Orange poppies

Soon after the ship carried on we had a meeting about what would happen tomorrow when we got to Kirkenes—things like checking out of the room, paying the bill, and so on. Then since our bus trip to the North Cape left the ship at 11:15 am, we had to have an early lunch at 10:30 am. So when the ship arrived in Honningsvåg we were ready to go. The weather was cool and cloudy with a chance of rain, in other words normal, so we dressed accordingly.

Our bus trip took us up the E69 highway out of Honningsvåg and into the fog. Along the way our guide pointed out the northernmost gas station, hotel, medical centre, etc. There were also stockfish drying on racks near the road. About halfway we stopped at a Sami tent to see some reindeer and also to visit their gift shop. Surprisingly their prices were quite reasonable for Norway.

Sami reindeer herder

Carrying on along the road we soon came to the North Cape, where we stopped for our visit. North Cape is supposed to be the northernmost point in Europe; it isn’t really, there’s a nearby peninsula which is a kilometer farther north. But it’s where the Globe monument and the visitor centre are, so that’s where the tour buses go. North Cape is at the edge of a 300-meter high cliff, and the monument is a globe-shaped sculpture near the cliff.

North Cape

We were lucky that our bus was the only tour bus there, so there weren’t that many people clamouring to have their photos taken at the monument. So it didn’t take long for us to have the mandatory picture of us taken there. We were still in the fog, but luckily it wasn’t raining. The centre was very large, consisting of a restaurant, gift shop, cinema, and a small chapel built into the rock underground. Besides that there was a small museum about King Chulalongkorn of Siam, who visited the cape in 1907. (That reminded us that Norway was specifically mentioned in The King and I.)

North Cape monument

Of course we visited the gift shop, where Rosemary bought a light-weight down jacket which could be compressed into a very small bag. It was actually cheaper than a comparable jacket from MEC, and the MEC jacket was filled with polyester fiberfill, making this jacket a very good deal. Before we got back on the bus we went over to have a look at the small monument commemorating the visit of King Oscar II of Sweden, who visited this remote part of his domain in 1873. (That visit is the actual reason why the North Cape complex is located where it is.)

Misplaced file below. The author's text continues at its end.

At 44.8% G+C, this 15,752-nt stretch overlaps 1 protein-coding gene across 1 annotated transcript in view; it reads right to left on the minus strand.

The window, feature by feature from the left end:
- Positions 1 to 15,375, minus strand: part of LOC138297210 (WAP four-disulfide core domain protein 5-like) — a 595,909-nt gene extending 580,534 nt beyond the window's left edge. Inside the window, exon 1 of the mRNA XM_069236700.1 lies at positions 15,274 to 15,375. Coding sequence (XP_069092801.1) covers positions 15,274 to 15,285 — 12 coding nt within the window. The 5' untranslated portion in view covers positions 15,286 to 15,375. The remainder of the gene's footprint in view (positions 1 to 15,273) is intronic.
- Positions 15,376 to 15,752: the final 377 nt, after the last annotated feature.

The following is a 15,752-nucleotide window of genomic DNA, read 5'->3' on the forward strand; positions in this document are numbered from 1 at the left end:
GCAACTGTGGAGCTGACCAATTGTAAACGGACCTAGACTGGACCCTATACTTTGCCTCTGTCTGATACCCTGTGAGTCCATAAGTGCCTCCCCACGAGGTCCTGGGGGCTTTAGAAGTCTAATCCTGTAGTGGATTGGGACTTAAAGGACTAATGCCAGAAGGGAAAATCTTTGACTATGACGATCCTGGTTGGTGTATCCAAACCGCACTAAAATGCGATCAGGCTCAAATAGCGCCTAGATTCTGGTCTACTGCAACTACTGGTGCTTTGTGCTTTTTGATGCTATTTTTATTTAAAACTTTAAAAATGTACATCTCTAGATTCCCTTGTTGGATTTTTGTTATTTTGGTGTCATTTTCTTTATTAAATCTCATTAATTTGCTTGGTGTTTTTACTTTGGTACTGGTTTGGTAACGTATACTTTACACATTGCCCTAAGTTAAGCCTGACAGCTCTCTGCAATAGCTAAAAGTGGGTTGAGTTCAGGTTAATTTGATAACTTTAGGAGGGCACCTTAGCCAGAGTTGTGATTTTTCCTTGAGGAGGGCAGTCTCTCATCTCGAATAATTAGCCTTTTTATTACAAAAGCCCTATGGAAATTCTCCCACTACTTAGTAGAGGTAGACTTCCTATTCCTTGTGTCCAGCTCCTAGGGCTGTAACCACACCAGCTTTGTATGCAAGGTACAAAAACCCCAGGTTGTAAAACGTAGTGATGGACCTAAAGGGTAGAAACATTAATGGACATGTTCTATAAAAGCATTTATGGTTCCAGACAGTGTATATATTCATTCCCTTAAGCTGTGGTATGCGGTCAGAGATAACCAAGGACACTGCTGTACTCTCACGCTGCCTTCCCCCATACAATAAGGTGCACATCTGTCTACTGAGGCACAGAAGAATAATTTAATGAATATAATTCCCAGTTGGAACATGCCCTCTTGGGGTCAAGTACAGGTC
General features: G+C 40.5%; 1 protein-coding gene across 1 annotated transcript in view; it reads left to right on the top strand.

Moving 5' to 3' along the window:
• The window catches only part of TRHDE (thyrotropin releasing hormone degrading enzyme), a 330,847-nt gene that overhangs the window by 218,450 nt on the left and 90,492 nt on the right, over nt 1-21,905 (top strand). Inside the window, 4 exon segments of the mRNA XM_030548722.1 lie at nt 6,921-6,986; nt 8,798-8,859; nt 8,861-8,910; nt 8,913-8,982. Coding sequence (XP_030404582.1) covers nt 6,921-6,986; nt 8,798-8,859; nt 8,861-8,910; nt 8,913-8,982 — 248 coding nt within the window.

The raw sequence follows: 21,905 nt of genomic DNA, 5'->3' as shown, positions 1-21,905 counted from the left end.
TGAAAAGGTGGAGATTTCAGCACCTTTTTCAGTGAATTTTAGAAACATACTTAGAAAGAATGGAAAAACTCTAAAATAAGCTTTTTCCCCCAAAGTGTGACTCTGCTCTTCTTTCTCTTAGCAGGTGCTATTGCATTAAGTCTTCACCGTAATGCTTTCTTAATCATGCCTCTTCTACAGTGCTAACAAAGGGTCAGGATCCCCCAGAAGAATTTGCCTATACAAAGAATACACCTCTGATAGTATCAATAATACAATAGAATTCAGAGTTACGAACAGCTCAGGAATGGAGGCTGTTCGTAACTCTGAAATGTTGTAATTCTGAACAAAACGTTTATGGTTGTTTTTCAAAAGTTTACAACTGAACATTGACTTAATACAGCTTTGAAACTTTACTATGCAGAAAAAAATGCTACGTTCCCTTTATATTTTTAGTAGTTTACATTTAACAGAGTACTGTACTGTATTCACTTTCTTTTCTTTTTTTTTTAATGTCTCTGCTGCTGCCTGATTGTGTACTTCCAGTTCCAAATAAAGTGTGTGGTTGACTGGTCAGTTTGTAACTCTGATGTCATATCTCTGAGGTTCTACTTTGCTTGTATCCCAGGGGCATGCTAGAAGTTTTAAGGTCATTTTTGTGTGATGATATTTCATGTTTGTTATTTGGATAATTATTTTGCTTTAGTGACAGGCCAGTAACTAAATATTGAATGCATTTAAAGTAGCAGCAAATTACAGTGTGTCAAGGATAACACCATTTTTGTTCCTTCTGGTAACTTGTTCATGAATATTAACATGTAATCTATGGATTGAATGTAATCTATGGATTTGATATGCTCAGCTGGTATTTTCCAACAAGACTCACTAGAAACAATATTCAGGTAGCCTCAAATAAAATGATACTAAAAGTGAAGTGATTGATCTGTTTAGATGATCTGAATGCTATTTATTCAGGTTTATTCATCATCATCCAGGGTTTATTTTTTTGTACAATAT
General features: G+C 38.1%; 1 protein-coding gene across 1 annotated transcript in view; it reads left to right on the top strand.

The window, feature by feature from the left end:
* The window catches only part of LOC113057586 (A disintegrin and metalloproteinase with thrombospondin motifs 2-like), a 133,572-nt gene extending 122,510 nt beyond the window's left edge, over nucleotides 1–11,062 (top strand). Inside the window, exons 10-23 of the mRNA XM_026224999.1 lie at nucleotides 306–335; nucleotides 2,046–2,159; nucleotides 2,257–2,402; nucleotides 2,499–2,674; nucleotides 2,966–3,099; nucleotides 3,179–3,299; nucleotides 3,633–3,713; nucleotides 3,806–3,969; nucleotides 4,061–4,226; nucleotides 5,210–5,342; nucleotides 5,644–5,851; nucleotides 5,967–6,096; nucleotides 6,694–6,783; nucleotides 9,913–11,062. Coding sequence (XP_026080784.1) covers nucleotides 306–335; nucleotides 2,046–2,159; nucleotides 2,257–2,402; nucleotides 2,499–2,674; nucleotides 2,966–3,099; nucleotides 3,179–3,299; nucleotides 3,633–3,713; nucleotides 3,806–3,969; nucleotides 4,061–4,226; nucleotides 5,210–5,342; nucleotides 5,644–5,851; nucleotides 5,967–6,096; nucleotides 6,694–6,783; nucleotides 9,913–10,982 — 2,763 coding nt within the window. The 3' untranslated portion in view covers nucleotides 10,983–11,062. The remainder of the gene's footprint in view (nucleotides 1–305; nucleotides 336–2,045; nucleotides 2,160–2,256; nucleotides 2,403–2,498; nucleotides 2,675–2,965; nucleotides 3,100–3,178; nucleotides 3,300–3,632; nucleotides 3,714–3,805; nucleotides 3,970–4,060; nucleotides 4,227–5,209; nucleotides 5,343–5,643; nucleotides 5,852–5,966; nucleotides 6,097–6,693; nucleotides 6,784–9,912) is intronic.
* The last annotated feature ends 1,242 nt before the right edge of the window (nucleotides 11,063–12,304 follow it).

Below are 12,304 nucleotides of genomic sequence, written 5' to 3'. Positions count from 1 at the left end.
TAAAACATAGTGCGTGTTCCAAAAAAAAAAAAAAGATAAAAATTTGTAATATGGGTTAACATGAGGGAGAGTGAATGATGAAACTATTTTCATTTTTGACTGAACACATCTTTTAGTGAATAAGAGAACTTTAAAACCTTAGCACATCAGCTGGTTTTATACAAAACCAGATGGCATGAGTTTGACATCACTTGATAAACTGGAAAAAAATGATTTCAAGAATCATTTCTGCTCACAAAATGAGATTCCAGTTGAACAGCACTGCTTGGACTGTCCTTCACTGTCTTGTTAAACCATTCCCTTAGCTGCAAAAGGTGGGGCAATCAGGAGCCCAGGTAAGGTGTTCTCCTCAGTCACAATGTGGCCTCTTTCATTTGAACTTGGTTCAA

King Oscar’s monument

The trip back to the ship went by quickly, and the ship left board right after we arrived. We passed by the northern coast of Norway—no more farms here! Arriving in Kjøllefjord at about 5 pm we had an hour to explore, so we headed along the main road towards the church, which was at the far end of the town. Like much of northern Norway, the church has been burned down in 1944 and rebuilt after the war. The inside of the church was beautiful, with fishing nets painted around the border of the ceiling and an old fishing boat and stars painted in the centre of the ceiling. At the end of the church opposite the altar was a beautifully painted pipe organ.

Kjøllefjord church ceiling

We walked a bit farther up the hill before turning around, and then we realized how far it was back to the boat. We went into high gear and headed back, and were one of the last to return, but we still had several minutes to spare. On we went to the next port.

On tonight’s menu we had baked Arctic char with asparagus and small potatoes, which was really good. After we got our tea we sat in the lounge with Karsten, a Norwegian who cares for Alzheimer’s patients, and two Australians, Michael and Neville. Michael was a soft-spoken cardiologist and Neville was a very loud and outgoing person. He was full of stories and such a talker that it was hard to get a word in edgewise. We stayed up until about 11:30 pm and then went down to our room to organize our packs for tomorrow’s departure.

We had calculated that tonight would be the perfect time to see the midnight sun in action. After the ship leaves Båtsfjord about 12:30 am there is a sea horizon to the north, and today is the last day without a sunset at that latitude. So the sun should come right down to the horizon and then start climbing upwards again. Only one problem: It’s cloudy. So we went to bed instead. We did wake up when we arrived in Båtsfjord and noticed that it wasn’t dark at all, then went back to sleep.

July 29, 2014

We arrived in Kirkenes on time at 9 am, with the standard two armed police officers keeping an eye on things. We said our goodbyes to some the people we had gotten to know at the airport, disembarked, and got onto the bus which would take us to the airport to pick up our rental car.

Norwegian police on guard

Next: Finnmark